Are worst doubts about future of climate change coming true?
Rewinding fast backward reveals that when the Kyoto Protocol was opened for signature 18 years ago, on March 16, 1998, only six countries signed it on the opening day. Four of them were small island countries. When the Paris climate deal was opened for signature at UN headquarters on Earth Day, April 22, 2016, a whopping 175 countries lined up and inked the deal. Never before in history have so many countries signed an international accord in one single day in one ceremony.
It definitely was a "historic moment", stated Ban Ki-moon, the UN Secretary General and host of the ceremony. It signalled hope for mankind in addressing climate change, a defining challenge for mankind.
The Paris climate deal is unique in the sense that never before has every country given commitment for reducing Green House Gases (GHGs). The most welcoming and encouraging fact is that 15 of the signatories - all of them in the developing world - have already ratified the Paris agreement. No country had ratified the Kyoto Protocol when it was opened for the signature.
Many sceptics and cynics say that inking is one thing and executing the plans is another. One cannot dismiss these scoffers, given the experience of the past two decades of fatally flawed global efforts to reduce GHGs and control global warming.
The seven years taken to meet the conditions of entry into force were a nightmare. The US Senate has blocked the ratification right from 1998, mainly for two reasons. First, the Kyoto Protocol left emerging countries like China and India without any reduction commitments. Second, the US industry was not in favour of giving up fossil fuels.
The conditions for the Paris agreement to enter into force are similar - after the date on which at least 55 parties to the convention totalling an estimated 55 percent of the GHG emitters have deposited their instruments of ratification. The difference this time is that India and China have taken the commitment for reduction along with every other nation. Secondly, never before were the business and investment settings so conducive to get going full blast on implementing the Paris deal.
But the US presidential race and the debate leave much to the doubt if the Senate is conducive to ratifying. President Barack Obama's plans to bypass the Senate and ratify the Paris treaty before he completes his tenure is termed "anti-constitutional" by most American experts.
Irrespective of the political debates, the market, including the investment climate, is reacting in favour of de-carbonization like never before. As they say, every boxer has plans and strategies until they get punched in the mouth. Then starts the real fight. The shocking punches are already evident on the face of energy market.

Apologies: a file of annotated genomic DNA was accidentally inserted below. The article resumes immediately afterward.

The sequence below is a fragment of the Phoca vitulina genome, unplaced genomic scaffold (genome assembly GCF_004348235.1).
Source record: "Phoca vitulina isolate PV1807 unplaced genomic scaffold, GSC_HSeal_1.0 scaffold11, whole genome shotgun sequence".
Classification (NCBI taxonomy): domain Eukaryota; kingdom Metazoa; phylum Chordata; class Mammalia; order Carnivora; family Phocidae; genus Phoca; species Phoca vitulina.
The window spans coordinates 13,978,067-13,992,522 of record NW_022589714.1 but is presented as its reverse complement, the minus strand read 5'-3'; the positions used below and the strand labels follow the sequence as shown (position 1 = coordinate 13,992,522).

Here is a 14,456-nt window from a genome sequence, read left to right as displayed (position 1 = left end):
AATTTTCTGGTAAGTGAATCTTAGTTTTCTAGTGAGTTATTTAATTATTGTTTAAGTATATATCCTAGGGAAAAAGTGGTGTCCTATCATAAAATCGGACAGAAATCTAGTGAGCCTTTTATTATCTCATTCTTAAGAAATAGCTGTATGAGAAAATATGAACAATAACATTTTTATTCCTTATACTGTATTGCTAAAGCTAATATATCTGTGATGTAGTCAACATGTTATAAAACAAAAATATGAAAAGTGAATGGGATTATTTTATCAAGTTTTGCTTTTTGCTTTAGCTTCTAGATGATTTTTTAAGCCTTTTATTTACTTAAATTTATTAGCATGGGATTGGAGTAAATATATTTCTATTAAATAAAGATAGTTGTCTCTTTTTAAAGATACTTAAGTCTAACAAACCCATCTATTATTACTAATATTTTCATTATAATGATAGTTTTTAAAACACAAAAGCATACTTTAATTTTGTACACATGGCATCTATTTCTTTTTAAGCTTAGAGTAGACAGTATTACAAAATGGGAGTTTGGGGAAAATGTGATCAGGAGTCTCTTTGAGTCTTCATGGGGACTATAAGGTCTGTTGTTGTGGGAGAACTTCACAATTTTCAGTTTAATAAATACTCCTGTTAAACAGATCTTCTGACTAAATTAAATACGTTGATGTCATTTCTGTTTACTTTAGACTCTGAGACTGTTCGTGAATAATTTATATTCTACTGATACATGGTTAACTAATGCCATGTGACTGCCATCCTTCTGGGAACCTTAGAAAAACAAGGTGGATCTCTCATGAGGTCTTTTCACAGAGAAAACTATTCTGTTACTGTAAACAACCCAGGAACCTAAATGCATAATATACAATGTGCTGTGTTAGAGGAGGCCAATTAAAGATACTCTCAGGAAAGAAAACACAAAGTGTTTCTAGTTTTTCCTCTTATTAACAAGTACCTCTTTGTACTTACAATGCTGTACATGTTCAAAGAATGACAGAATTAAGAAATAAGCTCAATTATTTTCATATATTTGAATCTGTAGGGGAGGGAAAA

In the last two years, the global economy has grown by about six percent, but energy and transport-related carbon dioxide emissions have not grown at all as per the findings of the International Energy Agency (IEA). The US, the EU and even China have all shown that CO2 emissions have been falling.
Such decoupling has happened, surprisingly, in the face of a steep fall in oil prices by nearly 75 percent in two years. Clean energy investment, including in renewable energy, broke new records in 2015 and is now seeing twice as much global funding as fossil fuels.
The International Energy Agency (IEA) reported this week that about $100 billion of oil investments had been cut as a result of slump in oil prices. Shell and Statoil have halted oil exploration in Arctic and Antarctic. Smaller producers are driven out of market and even the largest oil producer, Saudi Arabia, has declared a debt for the first time in 25 years!
Dangerous air pollution and inefficiency of coal-fired plants are driving the market away from coal. During the last eight years, shares of coal companies have tumbled more than 90 percent. Peabody, the world's biggest private-sector coal producer, 10 days ago filed for bankruptcy, unable to bear its debt of more than $10 billion.
China's excessive addiction to coal has resulted in the worst kind of air pollution that hit the global headlines. China now targets the share of non-fossil fuels at 15 percent of total primary energy by 2020, up from 12 percent at the end of last year, mainly going away from coal-fired plants. China will stop the construction of coal-fired power plants in 15 regions.
Never before is every car manufacturer scrambling to put in assembly lines for hybrid or electric cars. China has started race with Tesla for manufacturing electric cars. India and China have ambitious targets, like never before, for solar and wind energy by 2022. Never before did the world have an opportunity to push and accelerate the implementation.
Interestingly, Obama, whose country has contributed most to climate change, was conspicuous by his absence in such historic moment in his own country. On the day before the Earth Day, he played golf with British Prime Minister David Cameron. On Earth Day, Obama lunched with the Queen, dined with the Duke and Duchess of Cambridge and Prince Harry at Kensington Palace.
On the same day, all the small island nations, the most affected and sinking countries that have not contributed to climate change lined up for the signature on the Paris Climate deal. Are our worst doubts about future of climate change coming true?